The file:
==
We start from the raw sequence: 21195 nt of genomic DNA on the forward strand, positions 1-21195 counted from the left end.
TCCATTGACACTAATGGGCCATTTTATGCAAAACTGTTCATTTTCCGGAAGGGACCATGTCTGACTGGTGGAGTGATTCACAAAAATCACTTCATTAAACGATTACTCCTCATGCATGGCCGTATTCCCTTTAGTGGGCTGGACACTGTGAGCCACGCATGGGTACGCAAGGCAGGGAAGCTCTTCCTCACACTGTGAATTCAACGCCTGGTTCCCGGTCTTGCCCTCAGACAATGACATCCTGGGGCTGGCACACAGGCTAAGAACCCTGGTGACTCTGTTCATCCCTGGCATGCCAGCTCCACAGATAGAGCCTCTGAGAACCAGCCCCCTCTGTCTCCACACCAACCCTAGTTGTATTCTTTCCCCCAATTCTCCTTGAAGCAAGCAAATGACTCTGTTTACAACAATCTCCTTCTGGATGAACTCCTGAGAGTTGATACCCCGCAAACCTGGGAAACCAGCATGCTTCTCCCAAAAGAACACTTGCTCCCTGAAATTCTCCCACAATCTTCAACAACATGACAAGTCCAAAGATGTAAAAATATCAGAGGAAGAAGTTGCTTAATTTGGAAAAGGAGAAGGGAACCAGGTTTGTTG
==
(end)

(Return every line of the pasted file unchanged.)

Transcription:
We start from the raw sequence: 21195 nt of genomic DNA on the forward strand, positions 1-21195 counted from the left end.
TCCATTGACACTAATGGGCCATTTTATGCAAAACTGTTCATTTTCCGGAAGGGACCATGTCTGACTGGTGGAGTGATTCACAAAAATCACTTCATTAAACGATTACTCCTCATGCATGGCCGTATTCCCTTTAGTGGGCTGGACACTGTGAGCCACGCATGGGTACGCAAGGCAGGGAAGCTCTTCCTCACACTGTGAATTCAACGCCTGGTTCCCGGTCTTGCCCTCAGACAATGACATCCTGGGGCTGGCACACAGGCTAAGAACCCTGGTGACTCTGTTCATCCCTGGCATGCCAGCTCCACAGATAGAGCCTCTGAGAACCAGCCCCCTCTGTCTCCACACCAACCCTAGTTGTATTCTTTCCCCCAATTCTCCTTGAAGCAAGCAAATGACTCTGTTTACAACAATCTCCTTCTGGATGAACTCCTGAGAGTTGATACCCCGCAAACCTGGGAAACCAGCATGCTTCTCCCAAAAGAACACTTGCTCCCTGAAATTCTCCCACAATCTTCAACAACATGACAAGTCCAAAGATGTAAAAATATCAGAGGAAGAAGTTGCTTAATTTGGAAAAGGAGAAGGGAACCAGGTTTGTTG